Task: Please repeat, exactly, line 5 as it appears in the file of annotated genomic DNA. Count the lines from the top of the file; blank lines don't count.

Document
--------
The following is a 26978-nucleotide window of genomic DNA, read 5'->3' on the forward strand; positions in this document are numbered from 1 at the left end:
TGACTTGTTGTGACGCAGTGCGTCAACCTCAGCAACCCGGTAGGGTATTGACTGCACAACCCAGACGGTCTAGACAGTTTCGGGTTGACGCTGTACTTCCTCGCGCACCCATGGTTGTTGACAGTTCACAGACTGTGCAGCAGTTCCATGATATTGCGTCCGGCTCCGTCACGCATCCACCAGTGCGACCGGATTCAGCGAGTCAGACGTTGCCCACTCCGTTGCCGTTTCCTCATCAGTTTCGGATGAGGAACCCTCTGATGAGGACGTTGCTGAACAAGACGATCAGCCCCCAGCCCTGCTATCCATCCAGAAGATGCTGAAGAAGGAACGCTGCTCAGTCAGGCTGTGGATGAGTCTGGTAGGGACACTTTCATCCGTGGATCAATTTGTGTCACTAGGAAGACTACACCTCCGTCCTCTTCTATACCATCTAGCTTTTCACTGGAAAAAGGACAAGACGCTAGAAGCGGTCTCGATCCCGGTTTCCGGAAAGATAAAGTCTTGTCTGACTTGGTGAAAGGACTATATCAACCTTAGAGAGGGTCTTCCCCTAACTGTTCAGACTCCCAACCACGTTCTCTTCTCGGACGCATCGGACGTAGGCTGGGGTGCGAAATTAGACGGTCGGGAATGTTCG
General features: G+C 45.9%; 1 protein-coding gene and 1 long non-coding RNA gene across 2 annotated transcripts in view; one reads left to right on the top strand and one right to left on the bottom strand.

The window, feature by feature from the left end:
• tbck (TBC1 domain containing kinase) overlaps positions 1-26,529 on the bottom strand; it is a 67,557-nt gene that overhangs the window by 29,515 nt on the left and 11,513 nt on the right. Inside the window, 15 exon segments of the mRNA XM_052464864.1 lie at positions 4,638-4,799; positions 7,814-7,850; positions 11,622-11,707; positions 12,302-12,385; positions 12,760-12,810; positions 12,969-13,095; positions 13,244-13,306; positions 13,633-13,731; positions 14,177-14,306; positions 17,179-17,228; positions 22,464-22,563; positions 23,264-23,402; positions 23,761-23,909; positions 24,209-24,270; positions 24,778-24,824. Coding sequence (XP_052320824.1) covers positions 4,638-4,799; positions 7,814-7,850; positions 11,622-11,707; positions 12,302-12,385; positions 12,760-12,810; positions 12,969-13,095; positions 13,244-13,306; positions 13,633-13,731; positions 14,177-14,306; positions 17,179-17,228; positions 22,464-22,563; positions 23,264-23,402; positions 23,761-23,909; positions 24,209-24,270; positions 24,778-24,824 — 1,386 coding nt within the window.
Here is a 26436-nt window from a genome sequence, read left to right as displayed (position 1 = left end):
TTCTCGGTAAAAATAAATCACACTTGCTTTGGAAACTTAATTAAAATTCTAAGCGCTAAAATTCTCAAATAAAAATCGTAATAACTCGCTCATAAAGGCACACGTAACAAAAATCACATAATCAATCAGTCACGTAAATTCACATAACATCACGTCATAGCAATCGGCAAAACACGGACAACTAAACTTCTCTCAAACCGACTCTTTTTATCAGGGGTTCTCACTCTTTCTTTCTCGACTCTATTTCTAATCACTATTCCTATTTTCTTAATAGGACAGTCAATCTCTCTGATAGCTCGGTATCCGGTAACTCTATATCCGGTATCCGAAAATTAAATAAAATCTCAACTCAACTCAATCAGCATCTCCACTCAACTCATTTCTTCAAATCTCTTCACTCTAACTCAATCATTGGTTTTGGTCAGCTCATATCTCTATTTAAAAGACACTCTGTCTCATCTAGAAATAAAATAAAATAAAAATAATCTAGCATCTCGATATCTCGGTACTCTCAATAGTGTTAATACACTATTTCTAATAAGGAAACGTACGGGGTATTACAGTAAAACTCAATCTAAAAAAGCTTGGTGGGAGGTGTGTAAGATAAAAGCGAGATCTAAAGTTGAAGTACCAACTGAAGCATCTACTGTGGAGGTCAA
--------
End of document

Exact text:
• tbck (TBC1 domain containing kinase) overlaps positions 1-26,529 on the bottom strand; it is a 67,557-nt gene that overhangs the window by 29,515 nt on the left and 11,513 nt on the right. Inside the window, 15 exon segments of the mRNA XM_052464864.1 lie at positions 4,638-4,799; positions 7,814-7,850; positions 11,622-11,707; positions 12,302-12,385; positions 12,760-12,810; positions 12,969-13,095; positions 13,244-13,306; positions 13,633-13,731; positions 14,177-14,306; positions 17,179-17,228; positions 22,464-22,563; positions 23,264-23,402; positions 23,761-23,909; positions 24,209-24,270; positions 24,778-24,824. Coding sequence (XP_052320824.1) covers positions 4,638-4,799; positions 7,814-7,850; positions 11,622-11,707; positions 12,302-12,385; positions 12,760-12,810; positions 12,969-13,095; positions 13,244-13,306; positions 13,633-13,731; positions 14,177-14,306; positions 17,179-17,228; positions 22,464-22,563; positions 23,264-23,402; positions 23,761-23,909; positions 24,209-24,270; positions 24,778-24,824 — 1,386 coding nt within the window.